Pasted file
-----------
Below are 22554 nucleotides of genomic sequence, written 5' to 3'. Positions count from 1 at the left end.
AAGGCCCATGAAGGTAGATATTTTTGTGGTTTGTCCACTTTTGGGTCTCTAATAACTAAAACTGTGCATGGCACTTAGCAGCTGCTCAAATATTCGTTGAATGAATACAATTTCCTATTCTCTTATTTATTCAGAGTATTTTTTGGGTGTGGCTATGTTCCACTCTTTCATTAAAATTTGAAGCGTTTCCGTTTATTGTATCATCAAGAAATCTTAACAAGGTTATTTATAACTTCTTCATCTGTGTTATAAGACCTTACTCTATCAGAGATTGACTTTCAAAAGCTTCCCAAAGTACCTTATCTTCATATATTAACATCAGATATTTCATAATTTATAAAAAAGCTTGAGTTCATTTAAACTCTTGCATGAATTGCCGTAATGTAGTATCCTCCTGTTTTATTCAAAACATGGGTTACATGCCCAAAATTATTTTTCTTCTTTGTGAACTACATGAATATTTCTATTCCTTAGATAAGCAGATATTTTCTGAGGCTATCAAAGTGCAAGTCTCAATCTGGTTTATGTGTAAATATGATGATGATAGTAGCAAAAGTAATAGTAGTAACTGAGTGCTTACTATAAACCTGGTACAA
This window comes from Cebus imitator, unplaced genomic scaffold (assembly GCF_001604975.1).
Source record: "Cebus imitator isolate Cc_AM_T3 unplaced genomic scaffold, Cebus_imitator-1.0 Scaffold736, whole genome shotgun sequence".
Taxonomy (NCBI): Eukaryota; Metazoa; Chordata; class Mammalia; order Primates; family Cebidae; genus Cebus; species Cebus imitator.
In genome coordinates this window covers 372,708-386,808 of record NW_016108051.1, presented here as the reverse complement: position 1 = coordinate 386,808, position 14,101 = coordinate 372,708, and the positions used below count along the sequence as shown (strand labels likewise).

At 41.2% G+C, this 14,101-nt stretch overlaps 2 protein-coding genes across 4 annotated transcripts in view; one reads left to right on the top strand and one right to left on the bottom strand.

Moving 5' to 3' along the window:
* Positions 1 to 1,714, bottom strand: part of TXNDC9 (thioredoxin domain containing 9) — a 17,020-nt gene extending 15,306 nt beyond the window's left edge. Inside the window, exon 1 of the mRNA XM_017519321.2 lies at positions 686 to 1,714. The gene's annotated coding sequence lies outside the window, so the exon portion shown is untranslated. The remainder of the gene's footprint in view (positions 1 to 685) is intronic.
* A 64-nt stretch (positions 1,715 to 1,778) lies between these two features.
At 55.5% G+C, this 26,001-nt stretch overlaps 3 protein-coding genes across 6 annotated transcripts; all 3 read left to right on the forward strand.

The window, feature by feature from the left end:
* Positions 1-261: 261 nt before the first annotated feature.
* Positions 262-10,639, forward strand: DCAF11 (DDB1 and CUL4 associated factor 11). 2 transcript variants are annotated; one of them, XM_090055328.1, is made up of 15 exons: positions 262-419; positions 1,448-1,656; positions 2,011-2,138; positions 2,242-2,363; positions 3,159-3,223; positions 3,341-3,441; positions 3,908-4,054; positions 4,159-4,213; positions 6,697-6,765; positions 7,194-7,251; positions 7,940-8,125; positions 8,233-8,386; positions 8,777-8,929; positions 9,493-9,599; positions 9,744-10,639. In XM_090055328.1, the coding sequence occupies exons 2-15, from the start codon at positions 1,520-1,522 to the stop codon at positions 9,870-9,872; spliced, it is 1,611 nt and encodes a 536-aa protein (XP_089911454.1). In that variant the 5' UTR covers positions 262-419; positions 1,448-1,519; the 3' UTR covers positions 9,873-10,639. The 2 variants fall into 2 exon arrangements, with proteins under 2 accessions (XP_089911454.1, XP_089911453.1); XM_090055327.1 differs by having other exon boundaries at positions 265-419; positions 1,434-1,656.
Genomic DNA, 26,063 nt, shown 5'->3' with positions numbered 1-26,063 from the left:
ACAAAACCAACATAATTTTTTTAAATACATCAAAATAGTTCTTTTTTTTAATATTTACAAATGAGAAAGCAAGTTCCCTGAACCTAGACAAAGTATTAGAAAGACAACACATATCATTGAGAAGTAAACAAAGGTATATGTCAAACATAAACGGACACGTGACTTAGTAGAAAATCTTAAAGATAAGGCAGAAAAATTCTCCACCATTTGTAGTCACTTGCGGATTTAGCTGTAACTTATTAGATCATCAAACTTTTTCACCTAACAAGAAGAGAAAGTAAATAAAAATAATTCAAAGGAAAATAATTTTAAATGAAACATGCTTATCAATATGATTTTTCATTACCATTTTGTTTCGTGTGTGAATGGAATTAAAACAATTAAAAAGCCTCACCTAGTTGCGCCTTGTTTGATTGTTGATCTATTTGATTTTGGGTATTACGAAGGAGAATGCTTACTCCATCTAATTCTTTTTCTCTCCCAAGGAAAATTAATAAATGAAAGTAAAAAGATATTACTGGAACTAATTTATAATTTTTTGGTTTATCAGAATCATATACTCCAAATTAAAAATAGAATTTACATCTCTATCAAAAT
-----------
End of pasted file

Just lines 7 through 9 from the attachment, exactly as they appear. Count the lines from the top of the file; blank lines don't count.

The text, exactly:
At 41.2% G+C, this 14,101-nt stretch overlaps 2 protein-coding genes across 4 annotated transcripts in view; one reads left to right on the top strand and one right to left on the bottom strand.

Moving 5' to 3' along the window:
* Positions 1 to 1,714, bottom strand: part of TXNDC9 (thioredoxin domain containing 9) — a 17,020-nt gene extending 15,306 nt beyond the window's left edge. Inside the window, exon 1 of the mRNA XM_017519321.2 lies at positions 686 to 1,714. The gene's annotated coding sequence lies outside the window, so the exon portion shown is untranslated. The remainder of the gene's footprint in view (positions 1 to 685) is intronic.